The Federal Circuit Court of Appeals has ruled that a century-old provision in the Lanham Act disallowing registration of “immoral” or “scandalous” trademark names violates the constitutional right to free speech. Consequently, plaintiff Erik B. will be allowed to trademark the “FUCT” label on his apparel brand.
Section 2(a) of the Act permits the Patent and Trademark Office to refuse to register a trademark that comprises “immoral, deceptive, or scandalous matter; or matter which may disparage or falsely suggest a connection with persons, living or dead, institutions, beliefs, or national symbols, or bring them into contempt or disrepute.”
To determine whether matter is immoral or scandalous, PTO decides whether a “substantial composite of the general public” would find the mark shocking, disgraceful, or offensive.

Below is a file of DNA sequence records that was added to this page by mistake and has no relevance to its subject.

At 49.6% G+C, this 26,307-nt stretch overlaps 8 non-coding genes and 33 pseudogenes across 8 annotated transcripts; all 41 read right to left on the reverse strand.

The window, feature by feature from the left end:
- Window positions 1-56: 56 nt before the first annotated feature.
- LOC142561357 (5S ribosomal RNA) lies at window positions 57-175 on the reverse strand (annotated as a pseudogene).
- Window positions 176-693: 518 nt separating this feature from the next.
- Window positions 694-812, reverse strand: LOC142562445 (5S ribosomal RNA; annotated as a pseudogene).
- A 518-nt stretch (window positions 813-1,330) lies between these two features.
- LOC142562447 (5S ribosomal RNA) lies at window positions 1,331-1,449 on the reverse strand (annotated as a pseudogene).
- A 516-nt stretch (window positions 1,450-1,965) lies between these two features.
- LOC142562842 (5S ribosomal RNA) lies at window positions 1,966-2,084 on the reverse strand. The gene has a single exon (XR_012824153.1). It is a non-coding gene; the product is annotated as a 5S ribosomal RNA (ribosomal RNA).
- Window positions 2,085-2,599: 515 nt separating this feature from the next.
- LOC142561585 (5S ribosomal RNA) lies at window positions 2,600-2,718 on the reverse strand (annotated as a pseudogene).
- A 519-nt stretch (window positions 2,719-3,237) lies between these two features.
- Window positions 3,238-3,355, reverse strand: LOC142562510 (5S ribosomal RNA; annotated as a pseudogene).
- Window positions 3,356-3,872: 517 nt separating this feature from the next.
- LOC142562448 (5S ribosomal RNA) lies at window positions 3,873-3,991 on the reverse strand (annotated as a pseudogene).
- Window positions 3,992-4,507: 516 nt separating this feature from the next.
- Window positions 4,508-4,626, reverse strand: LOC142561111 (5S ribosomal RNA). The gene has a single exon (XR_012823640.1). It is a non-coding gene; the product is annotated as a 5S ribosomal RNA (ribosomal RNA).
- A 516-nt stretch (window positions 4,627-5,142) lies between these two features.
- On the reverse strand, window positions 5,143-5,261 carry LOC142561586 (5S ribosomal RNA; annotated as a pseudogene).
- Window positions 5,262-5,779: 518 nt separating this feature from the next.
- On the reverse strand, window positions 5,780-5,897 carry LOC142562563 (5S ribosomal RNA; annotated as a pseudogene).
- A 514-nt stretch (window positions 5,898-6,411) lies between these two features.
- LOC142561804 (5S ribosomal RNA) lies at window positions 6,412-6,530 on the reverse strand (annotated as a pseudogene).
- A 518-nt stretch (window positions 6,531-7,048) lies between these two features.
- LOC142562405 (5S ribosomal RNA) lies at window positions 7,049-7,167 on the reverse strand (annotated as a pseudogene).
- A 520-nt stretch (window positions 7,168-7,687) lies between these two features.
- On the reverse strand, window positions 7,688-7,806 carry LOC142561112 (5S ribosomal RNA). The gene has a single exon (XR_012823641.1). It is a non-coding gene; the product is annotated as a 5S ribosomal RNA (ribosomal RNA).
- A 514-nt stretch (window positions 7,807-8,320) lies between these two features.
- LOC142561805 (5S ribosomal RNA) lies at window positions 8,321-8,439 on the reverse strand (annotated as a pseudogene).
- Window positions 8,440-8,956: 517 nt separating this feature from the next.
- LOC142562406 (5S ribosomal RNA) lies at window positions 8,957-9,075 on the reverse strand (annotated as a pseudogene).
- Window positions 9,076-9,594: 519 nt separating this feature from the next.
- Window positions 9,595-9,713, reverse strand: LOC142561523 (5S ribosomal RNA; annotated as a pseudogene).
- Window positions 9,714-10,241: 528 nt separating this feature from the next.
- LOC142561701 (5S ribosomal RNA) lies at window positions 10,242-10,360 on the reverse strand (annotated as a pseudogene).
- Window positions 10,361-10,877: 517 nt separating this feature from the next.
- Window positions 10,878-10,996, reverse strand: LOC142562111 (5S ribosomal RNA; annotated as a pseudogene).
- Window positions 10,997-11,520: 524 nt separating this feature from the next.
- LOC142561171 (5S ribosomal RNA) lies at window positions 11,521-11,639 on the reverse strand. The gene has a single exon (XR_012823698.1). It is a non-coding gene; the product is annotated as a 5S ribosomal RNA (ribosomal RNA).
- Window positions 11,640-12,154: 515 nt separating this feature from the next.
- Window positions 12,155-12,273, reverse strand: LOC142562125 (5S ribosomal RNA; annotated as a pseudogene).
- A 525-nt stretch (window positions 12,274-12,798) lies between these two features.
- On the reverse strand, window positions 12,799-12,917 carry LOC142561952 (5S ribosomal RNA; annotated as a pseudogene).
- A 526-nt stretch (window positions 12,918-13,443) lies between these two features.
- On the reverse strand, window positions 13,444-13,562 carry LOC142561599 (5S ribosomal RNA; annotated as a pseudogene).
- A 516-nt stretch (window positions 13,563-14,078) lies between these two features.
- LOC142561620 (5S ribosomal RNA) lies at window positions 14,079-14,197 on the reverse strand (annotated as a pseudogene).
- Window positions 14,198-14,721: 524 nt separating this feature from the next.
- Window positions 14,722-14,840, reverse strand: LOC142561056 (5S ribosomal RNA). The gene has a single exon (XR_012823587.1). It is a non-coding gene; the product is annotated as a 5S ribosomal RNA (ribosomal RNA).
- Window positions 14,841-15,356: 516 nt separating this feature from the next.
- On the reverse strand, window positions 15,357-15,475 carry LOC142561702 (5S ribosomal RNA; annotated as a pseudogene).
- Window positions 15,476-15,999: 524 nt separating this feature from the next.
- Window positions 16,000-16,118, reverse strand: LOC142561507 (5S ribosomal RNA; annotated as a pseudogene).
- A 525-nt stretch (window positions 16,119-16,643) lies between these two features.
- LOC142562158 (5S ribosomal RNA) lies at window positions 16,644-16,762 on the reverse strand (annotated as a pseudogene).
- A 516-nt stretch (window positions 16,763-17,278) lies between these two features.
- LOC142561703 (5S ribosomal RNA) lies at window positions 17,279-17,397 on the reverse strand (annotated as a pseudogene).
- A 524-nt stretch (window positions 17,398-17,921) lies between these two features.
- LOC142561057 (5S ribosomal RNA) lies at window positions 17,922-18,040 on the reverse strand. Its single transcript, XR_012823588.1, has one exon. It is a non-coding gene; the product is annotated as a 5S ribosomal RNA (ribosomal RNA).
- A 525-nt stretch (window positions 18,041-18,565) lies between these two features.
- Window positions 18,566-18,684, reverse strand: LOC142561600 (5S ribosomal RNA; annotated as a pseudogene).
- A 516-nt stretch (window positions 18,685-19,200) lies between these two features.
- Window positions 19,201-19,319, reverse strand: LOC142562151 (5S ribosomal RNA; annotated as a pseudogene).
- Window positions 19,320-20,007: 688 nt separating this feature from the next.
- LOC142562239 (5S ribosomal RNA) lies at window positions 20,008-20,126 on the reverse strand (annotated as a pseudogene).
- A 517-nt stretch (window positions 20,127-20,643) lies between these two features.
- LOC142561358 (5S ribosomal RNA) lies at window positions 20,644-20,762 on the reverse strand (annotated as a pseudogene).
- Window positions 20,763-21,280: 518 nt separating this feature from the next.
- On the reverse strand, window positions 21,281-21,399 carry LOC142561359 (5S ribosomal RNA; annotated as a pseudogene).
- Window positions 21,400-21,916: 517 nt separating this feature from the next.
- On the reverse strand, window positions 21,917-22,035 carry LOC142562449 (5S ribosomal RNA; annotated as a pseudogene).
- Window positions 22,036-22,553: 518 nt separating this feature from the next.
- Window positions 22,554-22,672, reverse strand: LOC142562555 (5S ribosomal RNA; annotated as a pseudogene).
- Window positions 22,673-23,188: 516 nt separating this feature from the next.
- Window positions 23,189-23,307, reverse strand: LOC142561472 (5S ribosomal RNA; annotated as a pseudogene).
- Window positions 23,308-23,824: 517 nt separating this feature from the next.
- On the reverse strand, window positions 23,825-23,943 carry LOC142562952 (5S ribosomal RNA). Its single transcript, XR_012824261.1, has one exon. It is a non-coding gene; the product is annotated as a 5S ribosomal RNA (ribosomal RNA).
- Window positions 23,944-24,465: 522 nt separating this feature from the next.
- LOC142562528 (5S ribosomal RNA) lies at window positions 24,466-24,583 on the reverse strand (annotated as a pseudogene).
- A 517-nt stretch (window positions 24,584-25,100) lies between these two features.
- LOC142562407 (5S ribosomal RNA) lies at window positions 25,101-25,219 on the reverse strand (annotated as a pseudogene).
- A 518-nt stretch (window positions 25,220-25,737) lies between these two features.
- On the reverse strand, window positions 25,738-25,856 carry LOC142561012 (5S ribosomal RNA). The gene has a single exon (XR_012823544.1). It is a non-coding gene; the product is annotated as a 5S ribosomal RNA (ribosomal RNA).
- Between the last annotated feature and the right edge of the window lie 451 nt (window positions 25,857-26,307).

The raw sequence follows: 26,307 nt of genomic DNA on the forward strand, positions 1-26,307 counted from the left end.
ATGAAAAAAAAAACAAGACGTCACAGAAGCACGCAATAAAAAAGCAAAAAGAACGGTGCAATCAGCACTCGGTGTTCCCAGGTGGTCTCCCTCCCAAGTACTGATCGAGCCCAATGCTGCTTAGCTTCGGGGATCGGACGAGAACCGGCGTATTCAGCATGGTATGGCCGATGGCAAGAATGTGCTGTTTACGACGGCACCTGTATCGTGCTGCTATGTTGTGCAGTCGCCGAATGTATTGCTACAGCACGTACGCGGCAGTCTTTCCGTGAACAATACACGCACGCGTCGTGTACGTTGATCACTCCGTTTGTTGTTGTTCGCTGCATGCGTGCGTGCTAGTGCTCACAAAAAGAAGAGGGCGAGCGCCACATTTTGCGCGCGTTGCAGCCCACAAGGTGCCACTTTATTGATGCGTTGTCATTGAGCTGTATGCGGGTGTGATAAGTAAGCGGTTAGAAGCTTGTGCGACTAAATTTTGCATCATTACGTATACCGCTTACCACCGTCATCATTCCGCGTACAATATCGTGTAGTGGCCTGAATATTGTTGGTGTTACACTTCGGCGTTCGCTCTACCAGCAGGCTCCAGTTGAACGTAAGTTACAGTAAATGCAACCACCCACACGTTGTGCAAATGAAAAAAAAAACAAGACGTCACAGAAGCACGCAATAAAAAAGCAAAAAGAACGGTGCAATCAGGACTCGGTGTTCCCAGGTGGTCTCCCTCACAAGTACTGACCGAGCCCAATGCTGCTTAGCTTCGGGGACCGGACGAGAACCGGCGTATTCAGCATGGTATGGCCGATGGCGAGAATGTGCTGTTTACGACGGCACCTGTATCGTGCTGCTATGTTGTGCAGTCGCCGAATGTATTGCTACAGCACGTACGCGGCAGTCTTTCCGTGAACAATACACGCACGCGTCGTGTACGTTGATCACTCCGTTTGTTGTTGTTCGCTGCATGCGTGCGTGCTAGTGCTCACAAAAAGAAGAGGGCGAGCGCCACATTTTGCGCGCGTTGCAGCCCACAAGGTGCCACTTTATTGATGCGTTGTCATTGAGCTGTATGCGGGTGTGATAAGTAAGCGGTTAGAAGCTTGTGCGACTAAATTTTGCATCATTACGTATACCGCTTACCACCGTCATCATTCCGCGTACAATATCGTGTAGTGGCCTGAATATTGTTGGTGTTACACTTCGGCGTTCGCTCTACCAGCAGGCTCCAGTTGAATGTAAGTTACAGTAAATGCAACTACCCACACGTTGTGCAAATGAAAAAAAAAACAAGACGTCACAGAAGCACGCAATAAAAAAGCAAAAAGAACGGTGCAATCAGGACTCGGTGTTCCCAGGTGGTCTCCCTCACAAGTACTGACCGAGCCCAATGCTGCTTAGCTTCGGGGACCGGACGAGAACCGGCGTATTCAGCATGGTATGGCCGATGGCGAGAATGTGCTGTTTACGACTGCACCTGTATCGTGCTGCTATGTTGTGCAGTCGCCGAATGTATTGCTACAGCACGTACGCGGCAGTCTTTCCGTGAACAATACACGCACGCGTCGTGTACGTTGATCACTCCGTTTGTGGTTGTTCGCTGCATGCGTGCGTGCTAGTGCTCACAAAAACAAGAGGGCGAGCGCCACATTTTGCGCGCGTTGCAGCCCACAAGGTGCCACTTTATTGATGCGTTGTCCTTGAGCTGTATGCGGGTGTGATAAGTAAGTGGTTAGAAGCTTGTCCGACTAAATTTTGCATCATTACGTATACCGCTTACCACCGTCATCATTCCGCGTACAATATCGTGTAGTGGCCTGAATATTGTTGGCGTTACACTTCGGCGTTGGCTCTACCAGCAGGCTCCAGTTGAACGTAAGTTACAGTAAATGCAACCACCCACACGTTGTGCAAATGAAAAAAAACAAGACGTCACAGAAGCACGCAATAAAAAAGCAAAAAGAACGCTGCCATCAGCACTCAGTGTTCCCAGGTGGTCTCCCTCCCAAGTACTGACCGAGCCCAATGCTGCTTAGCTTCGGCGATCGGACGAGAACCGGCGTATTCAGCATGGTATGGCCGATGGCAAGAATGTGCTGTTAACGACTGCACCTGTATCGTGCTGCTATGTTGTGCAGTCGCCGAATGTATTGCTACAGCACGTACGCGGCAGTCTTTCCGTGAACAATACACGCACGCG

Erik founded the “FUCT” brand in 1990, and in 2011 filed an intent to-use application with PTO for the mark to be displayed on clothing. The examining attorney refused to register the mark under Section 2(a), finding it comprised immoral or scandalous matter because it could be interpreted as the past tense of the “F” word.
Erik appealed to the Trademark Trial and Appeal Board, which affirmed the denial on the grounds that dictionary definitions uniformly characterize the “F” word as offensive, profane, or vulgar. Further, the Board found the mark was used in the context of what it called explicit and degrading sexual imagery depicting extreme misogyny and other violent and anti-social imagery. Continue reading